“I’m planning a series of posts,” I told my dad the other day as he drove me home from the airport. “The title is How to Avoid Thinking in Math Class.”
Before I could get any further, he rubber-stamped the idea. “That sounds great! I always tell people, the point of school is to help you not to think.”
It’s a good thing he was the one behind the wheel, because if it were me, I’d have slammed the brakes and spat my latte all over the windshield.
“Really?” I sputtered. “I meant the exact opposite. I was going to catalogue all the silly ways that kids avoid doing real math. You know: blindly carrying out operations; hating word problems; worshipping right answers; focusing on procedures instead of ideas. I was going to take inventory of all those cognitive shortcuts and how they impede learning.”
“Well, sure,” he said. “But they can’t think all the time.”
“Well, isn’t thinking the whole point of math education?” I countered. “Math class is like a gymnasium for thought. You work out daily with a trainer who knows how to stretch your limits. You watch your mental muscles build. You see the payoff of intellectual risk. You learn that just as people can grow faster and more agile, they can grow smarter, too.”
“Yeah,” he mused, “that’s part of it. But that’s not the whole thing.”
“Because thinking is hard.”
I had to admit, I knew what he meant. Just a few hours before, on the plane, I’d been reading a book when I realized that my eyes were just gliding over the words in a mindless imitation of reading. Meanwhile, my attention roamed and drifted. I wondered which sandwiches can and cannot be improved by bacon.
“Sure, sometimes we focus deeply,” my dad continued as he absentmindedly accelerated to make a yellow light. “But our natural state is autopilot.
“It’s like he says in that book,” my dad added. This is my dad’s usual level of specificity; he once described his favorite television character as, and I quote: “Oh, you know. Him. The guy.” Luckily, this time I knew which book he meant.
“Thinking, Fast and Slow,” I said.
“Right. By Khina… Khena…”
“Daniel Kahneman,” I said. My dad nodded.
Kahneman (a psychologist and Nobel laureate) describes human thought as governed by two systems. The first is fast and automatic. It employs shortcuts, heuristics, and dogmas—quick-and-dirty rules that save our mental strength. The second system is slow and deliberate. It musters focus, frames scenarios, tests assumptions, and reconciles contradictions—all those cognitive activities that exhaust students and excite teachers.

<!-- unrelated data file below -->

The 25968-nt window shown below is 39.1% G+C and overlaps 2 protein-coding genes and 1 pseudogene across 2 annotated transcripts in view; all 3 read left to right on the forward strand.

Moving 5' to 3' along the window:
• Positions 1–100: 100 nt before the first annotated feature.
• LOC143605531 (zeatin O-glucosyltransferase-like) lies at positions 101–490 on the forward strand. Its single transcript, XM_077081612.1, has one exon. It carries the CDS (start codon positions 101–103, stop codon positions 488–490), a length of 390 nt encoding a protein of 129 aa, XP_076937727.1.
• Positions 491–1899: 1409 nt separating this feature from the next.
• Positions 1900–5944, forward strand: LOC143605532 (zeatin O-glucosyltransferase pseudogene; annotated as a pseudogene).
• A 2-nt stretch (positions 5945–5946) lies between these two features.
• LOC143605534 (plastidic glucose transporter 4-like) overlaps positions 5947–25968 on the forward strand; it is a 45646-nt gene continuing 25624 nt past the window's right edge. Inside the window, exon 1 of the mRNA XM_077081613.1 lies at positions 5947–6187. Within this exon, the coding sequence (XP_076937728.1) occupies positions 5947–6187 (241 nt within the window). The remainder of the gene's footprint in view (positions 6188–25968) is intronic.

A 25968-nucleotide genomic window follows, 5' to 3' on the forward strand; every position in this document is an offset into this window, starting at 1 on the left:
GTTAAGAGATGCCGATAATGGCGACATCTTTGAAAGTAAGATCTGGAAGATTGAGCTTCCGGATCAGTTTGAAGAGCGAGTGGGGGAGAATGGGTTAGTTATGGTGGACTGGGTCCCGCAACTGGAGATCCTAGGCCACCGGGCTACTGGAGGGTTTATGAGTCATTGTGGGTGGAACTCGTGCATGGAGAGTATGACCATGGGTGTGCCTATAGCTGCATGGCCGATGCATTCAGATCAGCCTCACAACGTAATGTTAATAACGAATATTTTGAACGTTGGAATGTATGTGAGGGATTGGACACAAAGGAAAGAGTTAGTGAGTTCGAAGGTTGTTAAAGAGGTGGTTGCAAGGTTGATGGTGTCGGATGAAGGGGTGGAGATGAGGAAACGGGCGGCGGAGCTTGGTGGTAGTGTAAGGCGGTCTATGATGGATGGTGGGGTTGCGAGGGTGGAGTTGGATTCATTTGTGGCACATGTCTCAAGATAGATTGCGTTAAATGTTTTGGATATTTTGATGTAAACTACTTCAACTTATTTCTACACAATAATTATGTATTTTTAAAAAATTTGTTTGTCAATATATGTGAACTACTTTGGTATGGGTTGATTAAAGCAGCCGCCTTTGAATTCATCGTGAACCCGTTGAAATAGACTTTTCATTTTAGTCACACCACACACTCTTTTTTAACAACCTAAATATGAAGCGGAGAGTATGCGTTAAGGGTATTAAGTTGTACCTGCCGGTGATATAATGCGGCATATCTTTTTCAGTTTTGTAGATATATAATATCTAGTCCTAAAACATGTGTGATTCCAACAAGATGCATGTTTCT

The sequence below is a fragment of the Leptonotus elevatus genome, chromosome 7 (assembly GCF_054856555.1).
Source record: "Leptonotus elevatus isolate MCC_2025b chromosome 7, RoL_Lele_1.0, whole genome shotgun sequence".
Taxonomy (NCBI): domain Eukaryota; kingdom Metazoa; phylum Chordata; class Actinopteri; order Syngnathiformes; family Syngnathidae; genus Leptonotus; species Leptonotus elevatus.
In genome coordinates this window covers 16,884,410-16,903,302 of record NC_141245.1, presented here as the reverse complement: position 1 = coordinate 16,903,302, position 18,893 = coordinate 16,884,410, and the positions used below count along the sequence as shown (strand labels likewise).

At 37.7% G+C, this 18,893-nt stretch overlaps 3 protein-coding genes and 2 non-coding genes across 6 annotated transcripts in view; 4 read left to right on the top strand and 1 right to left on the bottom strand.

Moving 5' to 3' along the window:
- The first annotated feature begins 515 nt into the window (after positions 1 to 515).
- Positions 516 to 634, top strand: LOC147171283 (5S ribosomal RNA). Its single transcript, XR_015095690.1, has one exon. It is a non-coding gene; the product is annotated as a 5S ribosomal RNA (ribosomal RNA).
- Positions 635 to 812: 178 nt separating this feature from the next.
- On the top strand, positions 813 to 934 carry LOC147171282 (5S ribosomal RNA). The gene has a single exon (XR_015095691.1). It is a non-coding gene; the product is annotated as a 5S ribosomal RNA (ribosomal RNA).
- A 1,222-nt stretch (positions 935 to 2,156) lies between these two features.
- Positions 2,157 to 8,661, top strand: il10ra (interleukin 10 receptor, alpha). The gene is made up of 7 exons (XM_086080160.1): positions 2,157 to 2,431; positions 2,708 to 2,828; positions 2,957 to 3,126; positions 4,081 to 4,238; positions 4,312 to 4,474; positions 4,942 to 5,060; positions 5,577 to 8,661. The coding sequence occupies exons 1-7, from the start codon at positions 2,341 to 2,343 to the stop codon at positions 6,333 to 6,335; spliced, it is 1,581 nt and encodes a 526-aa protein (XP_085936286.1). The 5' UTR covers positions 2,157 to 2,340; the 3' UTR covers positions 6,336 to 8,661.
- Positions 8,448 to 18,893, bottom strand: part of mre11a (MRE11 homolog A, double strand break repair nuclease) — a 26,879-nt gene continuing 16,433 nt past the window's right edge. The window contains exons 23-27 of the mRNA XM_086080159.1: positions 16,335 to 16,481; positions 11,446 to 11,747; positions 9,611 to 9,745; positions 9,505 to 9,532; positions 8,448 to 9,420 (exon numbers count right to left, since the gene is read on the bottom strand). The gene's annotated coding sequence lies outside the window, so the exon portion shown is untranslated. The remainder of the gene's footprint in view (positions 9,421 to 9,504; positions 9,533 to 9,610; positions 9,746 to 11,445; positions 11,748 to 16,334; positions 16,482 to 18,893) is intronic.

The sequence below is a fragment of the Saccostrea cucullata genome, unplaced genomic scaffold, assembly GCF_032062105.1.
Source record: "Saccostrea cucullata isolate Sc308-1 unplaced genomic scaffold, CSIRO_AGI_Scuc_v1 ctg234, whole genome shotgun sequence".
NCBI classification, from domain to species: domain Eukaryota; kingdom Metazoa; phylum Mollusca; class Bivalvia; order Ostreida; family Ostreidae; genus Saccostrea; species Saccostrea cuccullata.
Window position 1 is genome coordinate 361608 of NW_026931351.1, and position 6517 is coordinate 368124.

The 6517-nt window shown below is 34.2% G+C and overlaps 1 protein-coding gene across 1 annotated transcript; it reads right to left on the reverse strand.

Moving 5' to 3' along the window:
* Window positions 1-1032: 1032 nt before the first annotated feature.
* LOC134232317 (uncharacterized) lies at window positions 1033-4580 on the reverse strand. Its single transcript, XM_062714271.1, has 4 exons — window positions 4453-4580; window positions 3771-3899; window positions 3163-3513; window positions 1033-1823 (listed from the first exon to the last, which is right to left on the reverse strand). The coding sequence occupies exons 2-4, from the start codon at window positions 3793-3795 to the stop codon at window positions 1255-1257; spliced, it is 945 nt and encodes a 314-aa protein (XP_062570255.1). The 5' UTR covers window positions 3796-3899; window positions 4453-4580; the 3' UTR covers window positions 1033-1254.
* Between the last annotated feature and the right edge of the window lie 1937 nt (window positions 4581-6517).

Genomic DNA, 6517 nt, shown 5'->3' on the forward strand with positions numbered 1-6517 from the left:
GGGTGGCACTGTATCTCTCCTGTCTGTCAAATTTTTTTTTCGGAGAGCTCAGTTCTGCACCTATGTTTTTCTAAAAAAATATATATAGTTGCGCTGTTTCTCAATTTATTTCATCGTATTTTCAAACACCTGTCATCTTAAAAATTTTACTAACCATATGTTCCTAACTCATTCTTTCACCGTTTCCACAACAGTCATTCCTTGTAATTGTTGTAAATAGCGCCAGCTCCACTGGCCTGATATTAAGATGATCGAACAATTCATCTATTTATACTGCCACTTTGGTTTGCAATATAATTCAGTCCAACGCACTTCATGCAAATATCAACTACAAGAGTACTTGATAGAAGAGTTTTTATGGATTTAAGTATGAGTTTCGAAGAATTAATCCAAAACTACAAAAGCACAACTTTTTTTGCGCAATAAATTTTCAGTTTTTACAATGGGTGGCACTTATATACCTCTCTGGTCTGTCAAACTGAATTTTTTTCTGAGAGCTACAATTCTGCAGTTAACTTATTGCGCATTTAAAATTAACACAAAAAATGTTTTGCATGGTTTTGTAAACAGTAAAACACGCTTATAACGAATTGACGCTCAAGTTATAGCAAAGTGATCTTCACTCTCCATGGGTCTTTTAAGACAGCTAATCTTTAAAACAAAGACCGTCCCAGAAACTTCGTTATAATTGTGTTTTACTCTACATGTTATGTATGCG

“We can only do that deep thinking on special occasions,” my dad said. “It’s just too tiring to focus intensely all the time. It’d be like sprinting everywhere instead of walking.
“That’s why the goal of school has to be automaticity,” my dad concluded. The Sunday morning roads were empty, and we’d nearly made it home. “Take learning your times tables. You’ve got to know them cold so that you can go on to finding common denominators, or reasoning about algebraic functions, or whatever. You need each task to become automatic before you can move onto the next intellectual step.”
“I guess you’re right,” I said. “But how do you reach automaticity? Isn’t the only way to get there by thinking deeply? Don’t you need to wrestle with the ideas before you can make them automatic?”
He drove quietly for a moment. “Yeah.”
“So then,” I said, “you’re saying that the purpose of school is to make you think hard now, so you won’t have to think later.”
(All this, of course, to allow you to think even harder.)
“Yeah,” he said, signaling a turn and pulling into the garage. “That’s learning, pretty much.”
And that, in a nutshell, is what I hope to write about over the next month.
In teaching math, I’ve come across a whole taxonomy of insidious strategies for avoiding thinking. Albeit for understandable reasons, kids employ an arsenal of time-tested ways to short-circuit the learning process, to jump to right answers and good test scores without putting in the cognitive heavy lifting. I hope to classify and illustrate these academic maladies: their symptoms, their root causes, and (with any luck) their cures.
But, as my dad points out, it’s not always bad to avoid thinking. It’s often healthy, even necessary. So I also hope to highlight the good heuristics, the sensible shortcuts, and the wisdom of seeing math class as an effort to program your autopilot.
I hope to make posts on the following topics (subject to abrupt change, regional blackout, second thoughts, and personal whim):
- Number Smoothies. Throw the numbers in a blender, and press “puree.”
- Dish-Washing Robots. When thinking less means working more.
- Word Quarantine. Do math with no word problems! Then, paint with no pigments, and breathe with no air.
- Garden of Doubt. Watering the seeds of uncertainty.
- Sharpening the Axe. The wisdom of Abe Lincoln, math teacher.
- Little Waldens. As Thoreau advised: “Simplify, simplify, simplify!”
- Church of the Right Answer. Where do my students worship?